View Full Version : Sawed off BP shotgun?
July 2, 2002, 05:34 AM
IIRC the federal rules regarding short barreled shotguns don't apply to muzzle loaded weapons. So would it be legal to chop a black powder shotgun without registration?
July 2, 2002, 08:22 AM
Afraid I don’t know the answer. But I can see the term "Assault Antique" working its way into the media.:D
July 2, 2002, 07:05 PM
Any legalities on that?
Hmmm.... never thought about this idea.
July 2, 2002, 08:02 PM
It doesn't fall under the definition of a short barreled rifle or shotgun, however, it may fall under the definition of a destructive device.
§ 179.11 Meaning of terms.
Destructive device. (a) Any explosive, incendiary, or poison gas (1) bomb, (2) grenade, (3) rocket having a propellent charge of more than 4 ounces, (4) missile having an explosive or incendiary charge of more than one-quarter ounce, (5) mine, or (6) similar device; (b)any type of weapon by whatever name known which will, or which may be readily converted to, expel a projectile by the action of an explosive or other propellant, the barrel or barrels of which have a bore of more than one-half inch in diameter, except a shotgun or shotgun shell which the Director finds is generally recognized as particularly suitable for sporting purposes; and (c) any combination of parts either designed or intended for use in converting any device into a destructive device as described in paragraphs (a) and (b) of this definition and from which a destructive device may be readily assembled. The term shall not include any device which is neither designed or redesigned for use as a weapon; any device, although originally designed for use as a weapon, which is redesigned for use as a signaling, pyrotechnic, line throwing, safety, or similar device; surplus ordnance sold, loaned, or given by the Secretary of the Army under 10 U.S.C. 4684(2), 4685, or 4686, or any device which the Director finds is not likely to be used as a weapon, or is an antique or is a rifle which the owner intends to use solely for sporting purposes.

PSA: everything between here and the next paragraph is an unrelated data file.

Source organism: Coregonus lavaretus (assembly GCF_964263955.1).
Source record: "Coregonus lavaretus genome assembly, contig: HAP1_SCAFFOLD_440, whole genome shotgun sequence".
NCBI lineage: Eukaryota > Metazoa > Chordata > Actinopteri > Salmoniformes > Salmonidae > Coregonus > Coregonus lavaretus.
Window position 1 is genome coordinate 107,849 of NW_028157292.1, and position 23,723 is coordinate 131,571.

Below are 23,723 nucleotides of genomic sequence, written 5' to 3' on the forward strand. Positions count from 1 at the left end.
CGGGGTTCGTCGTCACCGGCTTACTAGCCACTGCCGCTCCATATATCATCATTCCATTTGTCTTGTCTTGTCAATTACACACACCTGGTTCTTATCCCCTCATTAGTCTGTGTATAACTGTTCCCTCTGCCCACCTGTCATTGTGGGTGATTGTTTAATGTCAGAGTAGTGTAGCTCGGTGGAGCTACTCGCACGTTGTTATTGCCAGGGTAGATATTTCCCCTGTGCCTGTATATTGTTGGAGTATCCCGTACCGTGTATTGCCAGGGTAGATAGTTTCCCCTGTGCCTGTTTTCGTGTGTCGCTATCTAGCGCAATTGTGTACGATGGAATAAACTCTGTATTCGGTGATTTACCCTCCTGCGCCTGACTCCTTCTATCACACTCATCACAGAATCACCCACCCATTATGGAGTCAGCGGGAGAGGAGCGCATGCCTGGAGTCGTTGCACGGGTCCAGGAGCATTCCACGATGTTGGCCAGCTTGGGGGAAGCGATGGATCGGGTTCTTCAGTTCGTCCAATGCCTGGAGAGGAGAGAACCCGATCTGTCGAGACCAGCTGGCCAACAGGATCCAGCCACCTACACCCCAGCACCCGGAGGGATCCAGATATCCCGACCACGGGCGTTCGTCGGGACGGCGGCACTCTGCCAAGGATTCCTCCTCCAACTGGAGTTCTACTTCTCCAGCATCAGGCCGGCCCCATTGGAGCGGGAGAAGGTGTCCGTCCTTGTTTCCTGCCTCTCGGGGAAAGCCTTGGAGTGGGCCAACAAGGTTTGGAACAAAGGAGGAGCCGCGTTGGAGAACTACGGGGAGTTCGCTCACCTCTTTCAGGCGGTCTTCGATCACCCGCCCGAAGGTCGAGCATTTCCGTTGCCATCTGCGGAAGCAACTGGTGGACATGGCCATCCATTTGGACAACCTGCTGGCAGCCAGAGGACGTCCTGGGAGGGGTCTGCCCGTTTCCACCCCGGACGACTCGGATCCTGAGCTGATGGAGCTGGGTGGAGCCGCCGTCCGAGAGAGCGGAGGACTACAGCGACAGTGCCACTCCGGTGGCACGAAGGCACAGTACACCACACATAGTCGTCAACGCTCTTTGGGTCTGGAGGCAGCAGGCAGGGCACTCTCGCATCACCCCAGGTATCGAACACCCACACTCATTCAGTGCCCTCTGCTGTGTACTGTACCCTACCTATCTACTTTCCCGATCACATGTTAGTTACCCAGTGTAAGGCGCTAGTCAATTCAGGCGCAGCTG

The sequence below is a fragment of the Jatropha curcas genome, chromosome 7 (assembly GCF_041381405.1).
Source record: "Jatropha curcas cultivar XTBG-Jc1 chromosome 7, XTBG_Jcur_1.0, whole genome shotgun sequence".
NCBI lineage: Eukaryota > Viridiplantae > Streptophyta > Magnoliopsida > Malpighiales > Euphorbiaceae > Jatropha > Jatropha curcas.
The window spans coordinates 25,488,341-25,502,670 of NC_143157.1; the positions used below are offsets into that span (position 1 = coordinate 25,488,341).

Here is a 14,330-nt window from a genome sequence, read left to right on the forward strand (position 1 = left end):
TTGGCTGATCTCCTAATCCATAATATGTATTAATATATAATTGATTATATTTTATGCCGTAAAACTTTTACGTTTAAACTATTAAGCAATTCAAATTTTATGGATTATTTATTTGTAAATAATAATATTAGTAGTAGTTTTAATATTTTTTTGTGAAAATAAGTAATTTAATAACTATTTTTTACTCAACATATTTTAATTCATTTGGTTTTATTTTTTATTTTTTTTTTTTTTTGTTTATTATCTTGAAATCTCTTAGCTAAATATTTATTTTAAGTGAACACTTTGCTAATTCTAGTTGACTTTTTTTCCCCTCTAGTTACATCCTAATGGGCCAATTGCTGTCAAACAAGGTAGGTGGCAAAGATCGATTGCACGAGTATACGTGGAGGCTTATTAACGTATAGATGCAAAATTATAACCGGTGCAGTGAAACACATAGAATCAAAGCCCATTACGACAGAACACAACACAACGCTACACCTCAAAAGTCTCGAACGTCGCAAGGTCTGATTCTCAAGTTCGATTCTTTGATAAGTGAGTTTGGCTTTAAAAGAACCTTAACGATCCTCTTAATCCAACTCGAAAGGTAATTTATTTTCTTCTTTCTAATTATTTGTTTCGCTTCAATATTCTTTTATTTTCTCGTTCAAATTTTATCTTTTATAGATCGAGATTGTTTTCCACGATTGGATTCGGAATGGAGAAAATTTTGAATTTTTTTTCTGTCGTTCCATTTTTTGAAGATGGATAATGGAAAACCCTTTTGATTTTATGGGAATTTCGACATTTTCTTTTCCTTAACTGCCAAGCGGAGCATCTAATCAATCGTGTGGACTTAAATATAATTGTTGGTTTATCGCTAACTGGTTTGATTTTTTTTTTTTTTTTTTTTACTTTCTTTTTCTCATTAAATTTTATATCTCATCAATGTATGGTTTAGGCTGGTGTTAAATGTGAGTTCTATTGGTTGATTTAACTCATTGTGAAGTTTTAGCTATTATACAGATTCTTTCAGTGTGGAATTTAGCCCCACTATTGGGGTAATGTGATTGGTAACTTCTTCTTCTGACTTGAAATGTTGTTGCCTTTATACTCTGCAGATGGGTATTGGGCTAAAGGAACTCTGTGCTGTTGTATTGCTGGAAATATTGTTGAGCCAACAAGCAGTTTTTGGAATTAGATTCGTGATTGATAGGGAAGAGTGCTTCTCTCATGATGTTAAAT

Somehow, I don't think the Director will classify it as a sporting weapon. :)
July 3, 2002, 12:23 AM
While I would HIGHLY reccomend checking it out first hand with the ATF, I am inclined to believe that it might be alright to do. The reason I say this is to cite the Lemat revolvers as an example with it's 20 guage center pin/shotgun barrel. But liek I said, DO NOT take my word for it! Check it out with the ATF. Better to be safe than doing 10 years in club fed. :(
July 3, 2002, 06:51 AM
In shotgun news somebody (Navy Arms out of NJ ?) sold a short barreled double percusion shotgun for around 250.00.
So at least at that time, it was legal.
Cap n ball
July 3, 2002, 12:57 PM
I think it's legality might depend upon if it was manufactured that way rather than converted. H&R 'Handy guns' and Ithaca 'Burglar guns' were manufactured as pistol griped side by side shotguns with 10" barrels and the earlier ones used a black powder shotgun shell but they are still illegal. I have a smoothbore flintlock pistol that is approximately 20 gauge and can shoot it as a shotgun if I load it that way with identical effects of a 'Burglar gun'. I don't know why you couldn't have a similar caplock smoothbore pistol that would practically be the same thing. .58 cal is about right for such a piece. One in each hand would be a spectacular and most unwelcome vision to an intruder.:D
July 4, 2002, 10:39 AM
I'm of the opinion that black powder shotguns (muzzleloaders) can be any length. Why? Black powder guns aren't federally regulated - yet. There's no hesitation on the part of any BP gunbuilder to build a smoothbore pistol (hey, in the days of the old some flintlock pistols weren't rifled).
The North South Skirmish Association and National Muzzle Loading Rifle Association have both joined in the fight to prevent such legislation from being enacted.
July 4, 2002, 11:09 AM
Our local sporting goods store has a new pedersoli 12 guage that is shortened, not sure if it would be under legal length but it would be close. I would tend to doubt that there regulated.
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